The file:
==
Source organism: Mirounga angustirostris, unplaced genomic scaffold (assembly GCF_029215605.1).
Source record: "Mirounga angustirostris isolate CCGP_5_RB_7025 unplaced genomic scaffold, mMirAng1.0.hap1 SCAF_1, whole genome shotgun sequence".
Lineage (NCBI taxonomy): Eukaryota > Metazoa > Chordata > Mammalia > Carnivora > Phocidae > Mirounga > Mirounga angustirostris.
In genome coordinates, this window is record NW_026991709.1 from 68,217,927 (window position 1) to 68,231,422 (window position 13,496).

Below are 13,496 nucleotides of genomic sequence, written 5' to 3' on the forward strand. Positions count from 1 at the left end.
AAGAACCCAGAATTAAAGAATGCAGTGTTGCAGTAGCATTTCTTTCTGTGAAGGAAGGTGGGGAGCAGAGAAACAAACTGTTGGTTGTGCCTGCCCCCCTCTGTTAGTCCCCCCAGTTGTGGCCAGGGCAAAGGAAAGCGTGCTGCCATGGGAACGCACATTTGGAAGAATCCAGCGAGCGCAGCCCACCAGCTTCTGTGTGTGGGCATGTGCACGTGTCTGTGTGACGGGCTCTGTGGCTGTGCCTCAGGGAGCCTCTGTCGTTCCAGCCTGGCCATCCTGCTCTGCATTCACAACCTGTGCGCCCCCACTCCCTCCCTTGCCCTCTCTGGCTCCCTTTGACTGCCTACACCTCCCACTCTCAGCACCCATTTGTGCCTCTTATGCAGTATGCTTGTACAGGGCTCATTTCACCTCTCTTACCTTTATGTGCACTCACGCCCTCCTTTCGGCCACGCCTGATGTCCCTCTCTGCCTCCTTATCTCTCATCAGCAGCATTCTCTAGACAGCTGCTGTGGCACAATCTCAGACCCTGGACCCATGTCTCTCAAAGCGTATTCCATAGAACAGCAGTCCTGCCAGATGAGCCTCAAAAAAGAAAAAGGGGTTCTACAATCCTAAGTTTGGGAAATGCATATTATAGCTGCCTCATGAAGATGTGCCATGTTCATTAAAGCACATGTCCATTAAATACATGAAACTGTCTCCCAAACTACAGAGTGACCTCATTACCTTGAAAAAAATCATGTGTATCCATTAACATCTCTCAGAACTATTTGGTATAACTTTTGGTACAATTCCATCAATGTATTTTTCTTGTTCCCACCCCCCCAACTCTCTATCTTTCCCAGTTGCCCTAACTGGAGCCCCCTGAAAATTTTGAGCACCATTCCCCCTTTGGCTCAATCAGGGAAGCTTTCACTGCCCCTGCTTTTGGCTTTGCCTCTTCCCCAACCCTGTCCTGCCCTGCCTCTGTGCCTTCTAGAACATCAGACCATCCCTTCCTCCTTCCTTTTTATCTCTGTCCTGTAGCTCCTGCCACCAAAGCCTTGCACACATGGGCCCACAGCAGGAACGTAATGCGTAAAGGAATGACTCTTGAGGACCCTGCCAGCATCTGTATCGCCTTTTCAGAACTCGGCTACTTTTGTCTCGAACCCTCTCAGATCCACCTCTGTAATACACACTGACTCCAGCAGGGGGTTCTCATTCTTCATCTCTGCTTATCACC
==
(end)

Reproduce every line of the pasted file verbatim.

Source organism: Mirounga angustirostris, unplaced genomic scaffold (assembly GCF_029215605.1).
Source record: "Mirounga angustirostris isolate CCGP_5_RB_7025 unplaced genomic scaffold, mMirAng1.0.hap1 SCAF_1, whole genome shotgun sequence".
Lineage (NCBI taxonomy): Eukaryota > Metazoa > Chordata > Mammalia > Carnivora > Phocidae > Mirounga > Mirounga angustirostris.
In genome coordinates, this window is record NW_026991709.1 from 68,217,927 (window position 1) to 68,231,422 (window position 13,496).

Below are 13,496 nucleotides of genomic sequence, written 5' to 3' on the forward strand. Positions count from 1 at the left end.
AAGAACCCAGAATTAAAGAATGCAGTGTTGCAGTAGCATTTCTTTCTGTGAAGGAAGGTGGGGAGCAGAGAAACAAACTGTTGGTTGTGCCTGCCCCCCTCTGTTAGTCCCCCCAGTTGTGGCCAGGGCAAAGGAAAGCGTGCTGCCATGGGAACGCACATTTGGAAGAATCCAGCGAGCGCAGCCCACCAGCTTCTGTGTGTGGGCATGTGCACGTGTCTGTGTGACGGGCTCTGTGGCTGTGCCTCAGGGAGCCTCTGTCGTTCCAGCCTGGCCATCCTGCTCTGCATTCACAACCTGTGCGCCCCCACTCCCTCCCTTGCCCTCTCTGGCTCCCTTTGACTGCCTACACCTCCCACTCTCAGCACCCATTTGTGCCTCTTATGCAGTATGCTTGTACAGGGCTCATTTCACCTCTCTTACCTTTATGTGCACTCACGCCCTCCTTTCGGCCACGCCTGATGTCCCTCTCTGCCTCCTTATCTCTCATCAGCAGCATTCTCTAGACAGCTGCTGTGGCACAATCTCAGACCCTGGACCCATGTCTCTCAAAGCGTATTCCATAGAACAGCAGTCCTGCCAGATGAGCCTCAAAAAAGAAAAAGGGGTTCTACAATCCTAAGTTTGGGAAATGCATATTATAGCTGCCTCATGAAGATGTGCCATGTTCATTAAAGCACATGTCCATTAAATACATGAAACTGTCTCCCAAACTACAGAGTGACCTCATTACCTTGAAAAAAATCATGTGTATCCATTAACATCTCTCAGAACTATTTGGTATAACTTTTGGTACAATTCCATCAATGTATTTTTCTTGTTCCCACCCCCCCAACTCTCTATCTTTCCCAGTTGCCCTAACTGGAGCCCCCTGAAAATTTTGAGCACCATTCCCCCTTTGGCTCAATCAGGGAAGCTTTCACTGCCCCTGCTTTTGGCTTTGCCTCTTCCCCAACCCTGTCCTGCCCTGCCTCTGTGCCTTCTAGAACATCAGACCATCCCTTCCTCCTTCCTTTTTATCTCTGTCCTGTAGCTCCTGCCACCAAAGCCTTGCACACATGGGCCCACAGCAGGAACGTAATGCGTAAAGGAATGACTCTTGAGGACCCTGCCAGCATCTGTATCGCCTTTTCAGAACTCGGCTACTTTTGTCTCGAACCCTCTCAGATCCACCTCTGTAATACACACTGACTCCAGCAGGGGGTTCTCATTCTTCATCTCTGCTTATCACC